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Take a Stroll in the Pasture


A long walk on a nice summer evening is hard to beat. Here's an idea, take a stroll through your pasture and evaluate the pasture resources on your acreage or small farm. Invite other family members or friends to join you.

Walk through your pasture and ask yourself the following questions:

  • What is the predominate type of grass - warm season (bluestem, Indian grass, sideoats grama, etc.) or cool season (smooth brome, fescue, bluegrass, etc.)?
  • Can I identify the plants growing in my pasture?
  • How tall is my grass? Has it been grubbed very short? Is there adequate forage to support my animals?
  • Are there areas that are over grazed?
  • Do the animals prefer certain plants or areas of the pasture over others?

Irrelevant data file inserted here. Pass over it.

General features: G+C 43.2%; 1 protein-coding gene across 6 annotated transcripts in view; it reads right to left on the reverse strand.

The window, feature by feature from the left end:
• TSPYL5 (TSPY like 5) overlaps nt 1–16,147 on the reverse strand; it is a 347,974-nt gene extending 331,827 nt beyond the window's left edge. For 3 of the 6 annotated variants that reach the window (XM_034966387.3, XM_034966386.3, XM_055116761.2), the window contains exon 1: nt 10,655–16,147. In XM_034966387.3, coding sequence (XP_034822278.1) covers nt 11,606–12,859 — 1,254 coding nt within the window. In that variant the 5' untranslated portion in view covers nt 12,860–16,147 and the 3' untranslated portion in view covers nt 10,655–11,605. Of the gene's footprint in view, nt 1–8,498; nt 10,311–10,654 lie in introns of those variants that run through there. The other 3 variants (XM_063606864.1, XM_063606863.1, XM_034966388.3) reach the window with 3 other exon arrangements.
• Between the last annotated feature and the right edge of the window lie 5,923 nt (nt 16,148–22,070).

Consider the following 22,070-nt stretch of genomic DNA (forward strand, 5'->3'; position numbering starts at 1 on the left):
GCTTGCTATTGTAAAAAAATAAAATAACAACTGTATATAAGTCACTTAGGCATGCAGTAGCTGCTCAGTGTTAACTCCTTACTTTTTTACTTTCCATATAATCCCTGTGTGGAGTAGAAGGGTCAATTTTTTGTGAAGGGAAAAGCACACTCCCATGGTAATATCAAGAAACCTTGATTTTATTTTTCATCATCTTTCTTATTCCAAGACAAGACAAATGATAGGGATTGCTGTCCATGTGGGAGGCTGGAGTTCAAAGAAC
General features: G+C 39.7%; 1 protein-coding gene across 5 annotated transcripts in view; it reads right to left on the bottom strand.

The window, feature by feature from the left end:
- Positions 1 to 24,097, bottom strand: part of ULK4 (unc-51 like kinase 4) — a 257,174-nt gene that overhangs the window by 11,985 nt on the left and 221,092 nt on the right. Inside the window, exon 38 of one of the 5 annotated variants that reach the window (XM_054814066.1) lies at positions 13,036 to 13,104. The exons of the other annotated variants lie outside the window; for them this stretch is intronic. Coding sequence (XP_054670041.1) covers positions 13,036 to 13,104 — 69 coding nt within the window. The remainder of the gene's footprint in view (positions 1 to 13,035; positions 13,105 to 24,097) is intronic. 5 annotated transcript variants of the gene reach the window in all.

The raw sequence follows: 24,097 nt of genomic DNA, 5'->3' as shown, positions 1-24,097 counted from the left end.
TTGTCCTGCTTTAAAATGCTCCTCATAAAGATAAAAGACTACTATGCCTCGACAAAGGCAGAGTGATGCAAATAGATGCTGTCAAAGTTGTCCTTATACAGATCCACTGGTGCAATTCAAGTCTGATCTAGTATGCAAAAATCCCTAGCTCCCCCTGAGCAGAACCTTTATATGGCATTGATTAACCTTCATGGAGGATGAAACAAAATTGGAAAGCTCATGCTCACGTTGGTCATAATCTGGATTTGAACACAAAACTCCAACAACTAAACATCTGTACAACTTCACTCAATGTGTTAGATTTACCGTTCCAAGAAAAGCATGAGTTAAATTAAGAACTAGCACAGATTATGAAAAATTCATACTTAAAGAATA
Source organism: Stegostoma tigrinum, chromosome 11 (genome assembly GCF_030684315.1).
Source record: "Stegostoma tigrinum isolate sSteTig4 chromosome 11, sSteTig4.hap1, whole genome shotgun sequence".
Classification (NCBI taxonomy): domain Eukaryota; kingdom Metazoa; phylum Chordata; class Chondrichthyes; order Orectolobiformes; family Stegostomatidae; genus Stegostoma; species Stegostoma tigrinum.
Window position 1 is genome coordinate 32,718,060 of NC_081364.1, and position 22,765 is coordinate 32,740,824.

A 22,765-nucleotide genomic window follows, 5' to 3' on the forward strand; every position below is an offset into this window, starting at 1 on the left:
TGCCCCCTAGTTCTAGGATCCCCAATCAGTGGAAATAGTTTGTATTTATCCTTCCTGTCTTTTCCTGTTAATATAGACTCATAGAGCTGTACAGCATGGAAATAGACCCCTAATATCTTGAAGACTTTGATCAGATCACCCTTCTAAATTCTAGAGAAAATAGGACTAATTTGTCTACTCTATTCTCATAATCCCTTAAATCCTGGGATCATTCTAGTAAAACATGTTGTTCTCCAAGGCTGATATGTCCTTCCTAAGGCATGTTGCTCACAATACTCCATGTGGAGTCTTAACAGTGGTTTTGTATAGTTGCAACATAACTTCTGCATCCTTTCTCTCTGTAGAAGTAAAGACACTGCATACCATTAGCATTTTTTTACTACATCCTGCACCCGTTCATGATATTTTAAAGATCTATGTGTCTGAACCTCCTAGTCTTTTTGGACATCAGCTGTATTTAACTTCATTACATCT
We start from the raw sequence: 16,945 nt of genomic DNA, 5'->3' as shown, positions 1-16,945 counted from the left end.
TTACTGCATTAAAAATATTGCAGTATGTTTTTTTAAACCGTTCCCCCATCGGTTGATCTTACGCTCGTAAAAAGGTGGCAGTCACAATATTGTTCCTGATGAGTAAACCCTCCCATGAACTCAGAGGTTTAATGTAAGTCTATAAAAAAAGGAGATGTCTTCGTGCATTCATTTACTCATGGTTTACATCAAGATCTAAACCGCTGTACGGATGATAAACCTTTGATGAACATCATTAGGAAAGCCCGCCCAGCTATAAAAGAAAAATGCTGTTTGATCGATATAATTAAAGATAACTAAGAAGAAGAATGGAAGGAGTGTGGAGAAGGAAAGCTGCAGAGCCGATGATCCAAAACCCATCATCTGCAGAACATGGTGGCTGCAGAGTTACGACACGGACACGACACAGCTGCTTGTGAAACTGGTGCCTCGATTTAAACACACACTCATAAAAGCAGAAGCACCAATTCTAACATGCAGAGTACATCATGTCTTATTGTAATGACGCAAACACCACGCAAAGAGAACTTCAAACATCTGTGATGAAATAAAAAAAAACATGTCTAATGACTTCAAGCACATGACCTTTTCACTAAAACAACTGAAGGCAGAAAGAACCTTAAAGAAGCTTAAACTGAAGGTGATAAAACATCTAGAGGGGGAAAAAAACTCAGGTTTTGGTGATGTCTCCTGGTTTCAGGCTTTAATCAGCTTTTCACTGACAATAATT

• What weeds are present and how should I manage them?
  • Are the fences and gates in good condition or are repairs needed?
  • Do I need to supplement my animals to make sure their nutritional needs are being met?
  • Is the soil compacted or plugged because of closely grazed vegetation or animal loafing?
  • Do they have an adequate water supply?
  • Are the animals being bothered by flies or other insects?

Pasture walks can be a valuable assessment tool. Routinely walking your pastures can provide useful information for short-term management decisions about grazing pressure, fertility needs, weed control, forage availability and overall pasture management. For help with getting started with a pasture walk or help with pasture management questions, contact your local University of Nebraska-Lincoln Extension Office or your local Natural Resources Conservation Service Office.

Summer is a good time to evaluate your pasture and your management practices. So take a nice evening walk in your pasture.

By Steve Tonn, UNL Extension Educator